Core Decorum: Advent


Ah, December. What beauties you bring. 

Dropping temperatures accompany the crunch of leaves on the paths through the Art Village and signal the imminent end of the semester. 

As students stress about finals, they hold out hope as the end is in clear sight. Even if you don’t like the cold, you are sure to love that about December.  

More important than all of these things previously mentioned, for us Christians, December marks the beginning of the season of Advent.

Now, all UD students ought to have a little bit of Latin in the back of their heads, especially as it relates to the liturgical cycle of the year. Just as a bit of a refresher, Advent comes from the Latin words “ad” and “venire,” which means, “to” and “come,” respectively. 

Advent celebrates the coming birth of Christ. It is a time of year specifically set aside for us to prepare for the start of something new and glorious. 

Yet, this time of year is also marked by many endings for us as students. 

Each final that we take, for which most of us are undoubtedly unprepared, marks the ending of a semester-long journey that has likely affected us deeply in some way or another. Another accomplishment, another set of credits registered to your account, another grade and another ending is what we end up with, and it all happens during Advent, the season of preparing for the beginning.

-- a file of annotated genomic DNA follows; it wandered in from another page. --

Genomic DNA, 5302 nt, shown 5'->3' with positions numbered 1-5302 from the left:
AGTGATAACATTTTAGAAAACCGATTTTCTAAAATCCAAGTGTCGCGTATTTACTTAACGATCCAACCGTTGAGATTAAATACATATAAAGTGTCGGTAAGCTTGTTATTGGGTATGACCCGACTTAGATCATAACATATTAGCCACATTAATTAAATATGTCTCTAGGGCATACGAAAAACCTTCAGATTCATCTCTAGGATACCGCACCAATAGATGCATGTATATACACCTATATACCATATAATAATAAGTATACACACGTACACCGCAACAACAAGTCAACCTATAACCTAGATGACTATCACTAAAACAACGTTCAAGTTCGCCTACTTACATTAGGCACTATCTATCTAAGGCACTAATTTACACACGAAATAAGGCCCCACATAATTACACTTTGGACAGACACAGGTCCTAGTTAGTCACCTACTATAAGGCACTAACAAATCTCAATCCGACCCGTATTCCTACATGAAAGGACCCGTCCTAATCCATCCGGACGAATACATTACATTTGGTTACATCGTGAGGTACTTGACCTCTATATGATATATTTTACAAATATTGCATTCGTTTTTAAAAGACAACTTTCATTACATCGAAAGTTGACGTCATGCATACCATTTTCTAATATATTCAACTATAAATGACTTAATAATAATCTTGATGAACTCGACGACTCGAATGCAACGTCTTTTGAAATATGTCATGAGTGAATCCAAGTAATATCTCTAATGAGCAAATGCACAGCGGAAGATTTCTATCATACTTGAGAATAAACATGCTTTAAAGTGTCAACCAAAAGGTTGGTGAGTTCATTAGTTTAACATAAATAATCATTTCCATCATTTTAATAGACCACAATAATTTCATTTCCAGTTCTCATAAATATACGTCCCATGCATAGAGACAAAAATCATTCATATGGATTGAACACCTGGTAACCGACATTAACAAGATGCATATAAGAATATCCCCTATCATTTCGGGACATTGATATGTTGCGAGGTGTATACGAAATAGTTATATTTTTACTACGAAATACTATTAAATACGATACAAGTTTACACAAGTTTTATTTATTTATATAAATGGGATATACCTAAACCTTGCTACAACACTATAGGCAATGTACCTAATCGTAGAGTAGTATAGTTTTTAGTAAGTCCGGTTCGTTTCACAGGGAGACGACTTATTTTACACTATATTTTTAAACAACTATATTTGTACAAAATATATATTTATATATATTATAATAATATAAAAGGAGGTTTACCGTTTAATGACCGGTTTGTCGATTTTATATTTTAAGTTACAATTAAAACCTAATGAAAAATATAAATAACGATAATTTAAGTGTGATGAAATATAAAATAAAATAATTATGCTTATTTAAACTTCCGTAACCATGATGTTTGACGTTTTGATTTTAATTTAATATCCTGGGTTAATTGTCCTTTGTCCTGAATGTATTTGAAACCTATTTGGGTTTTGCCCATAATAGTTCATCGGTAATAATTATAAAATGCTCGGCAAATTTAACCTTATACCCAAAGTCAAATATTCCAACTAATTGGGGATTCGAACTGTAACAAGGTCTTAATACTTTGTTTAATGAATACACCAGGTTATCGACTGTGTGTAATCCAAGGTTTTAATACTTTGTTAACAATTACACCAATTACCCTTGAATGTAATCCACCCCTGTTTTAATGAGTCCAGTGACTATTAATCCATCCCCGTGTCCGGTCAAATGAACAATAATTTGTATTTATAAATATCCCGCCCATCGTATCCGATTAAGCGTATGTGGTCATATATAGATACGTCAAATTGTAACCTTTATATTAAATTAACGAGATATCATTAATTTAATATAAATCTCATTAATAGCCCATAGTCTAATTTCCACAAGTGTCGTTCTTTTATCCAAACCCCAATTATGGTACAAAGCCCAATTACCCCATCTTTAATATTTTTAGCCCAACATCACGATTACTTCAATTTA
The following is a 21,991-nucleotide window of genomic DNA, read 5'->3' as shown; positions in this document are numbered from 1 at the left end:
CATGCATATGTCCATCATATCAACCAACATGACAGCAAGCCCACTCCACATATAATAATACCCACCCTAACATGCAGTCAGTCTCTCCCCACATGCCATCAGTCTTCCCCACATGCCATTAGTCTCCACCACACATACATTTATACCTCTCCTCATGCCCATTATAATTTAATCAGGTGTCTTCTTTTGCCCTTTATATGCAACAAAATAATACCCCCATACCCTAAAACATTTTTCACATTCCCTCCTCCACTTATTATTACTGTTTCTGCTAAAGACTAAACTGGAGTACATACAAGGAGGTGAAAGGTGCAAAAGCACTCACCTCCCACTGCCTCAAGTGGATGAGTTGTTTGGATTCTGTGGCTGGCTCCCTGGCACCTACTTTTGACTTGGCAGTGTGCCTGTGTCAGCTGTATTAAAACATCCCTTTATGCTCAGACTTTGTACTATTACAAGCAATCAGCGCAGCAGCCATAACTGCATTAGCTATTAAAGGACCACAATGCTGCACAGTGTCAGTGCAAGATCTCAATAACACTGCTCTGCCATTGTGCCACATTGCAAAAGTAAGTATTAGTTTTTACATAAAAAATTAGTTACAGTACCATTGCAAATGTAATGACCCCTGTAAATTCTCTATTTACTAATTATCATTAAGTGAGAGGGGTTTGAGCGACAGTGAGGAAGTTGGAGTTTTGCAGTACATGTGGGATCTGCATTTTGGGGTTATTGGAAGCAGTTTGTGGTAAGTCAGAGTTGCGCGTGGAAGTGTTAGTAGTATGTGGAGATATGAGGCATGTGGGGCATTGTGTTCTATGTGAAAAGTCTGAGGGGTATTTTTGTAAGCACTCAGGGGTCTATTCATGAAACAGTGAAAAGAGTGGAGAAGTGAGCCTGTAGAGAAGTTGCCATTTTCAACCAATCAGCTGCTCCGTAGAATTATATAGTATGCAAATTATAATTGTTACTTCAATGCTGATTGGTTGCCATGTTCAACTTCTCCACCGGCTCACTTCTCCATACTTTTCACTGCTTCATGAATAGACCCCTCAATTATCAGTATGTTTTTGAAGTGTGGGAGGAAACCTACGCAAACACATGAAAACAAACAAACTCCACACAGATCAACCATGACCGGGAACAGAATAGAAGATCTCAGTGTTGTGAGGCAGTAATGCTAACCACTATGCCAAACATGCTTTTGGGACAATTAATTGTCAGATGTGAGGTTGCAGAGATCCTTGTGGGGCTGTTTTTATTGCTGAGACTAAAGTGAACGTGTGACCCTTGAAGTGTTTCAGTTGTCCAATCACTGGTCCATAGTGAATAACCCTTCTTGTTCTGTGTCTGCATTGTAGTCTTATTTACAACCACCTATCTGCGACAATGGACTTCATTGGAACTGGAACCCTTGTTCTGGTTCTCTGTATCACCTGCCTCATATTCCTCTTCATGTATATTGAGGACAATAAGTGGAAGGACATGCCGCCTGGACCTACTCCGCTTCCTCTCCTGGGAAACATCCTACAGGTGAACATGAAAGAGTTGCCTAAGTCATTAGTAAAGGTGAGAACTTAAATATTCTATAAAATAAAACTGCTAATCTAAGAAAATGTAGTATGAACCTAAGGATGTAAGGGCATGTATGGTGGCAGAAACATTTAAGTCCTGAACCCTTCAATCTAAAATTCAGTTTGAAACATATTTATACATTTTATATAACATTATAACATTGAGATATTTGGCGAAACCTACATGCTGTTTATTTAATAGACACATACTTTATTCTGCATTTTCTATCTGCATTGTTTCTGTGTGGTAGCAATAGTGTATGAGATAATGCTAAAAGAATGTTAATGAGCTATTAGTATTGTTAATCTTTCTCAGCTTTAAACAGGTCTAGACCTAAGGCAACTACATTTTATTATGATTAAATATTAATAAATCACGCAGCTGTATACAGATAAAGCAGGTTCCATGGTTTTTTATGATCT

We pack our bags and say tearful goodbyes to our friends, anticipating the time that we will meet again. 

To look even more broadly, this time of year is accompanied by the baring of the trees, the browning of the grass and nature’s death-like sleep of winter. 

This season of preparation for a new beginning brings many endings. 

However, perhaps that is the entire point. As humans, we are very fond of attachment and comfort. 

Advent changes all of that. 

I believe that it is only through the ending the last semester that we can truly appreciate, internalize and participate in the start of something new. 

After all, the coming of Christ should not be limited to something that happened in Bethlehem over 2000 years ago — it is meant to be something that happens every waking minute of our lives. 

Comfort and routine can blind us to the need to open ourselves up for Christ into our daily lives. It is the forceful end that accompanies this season that enables us to truly begin the next coming year anew. 


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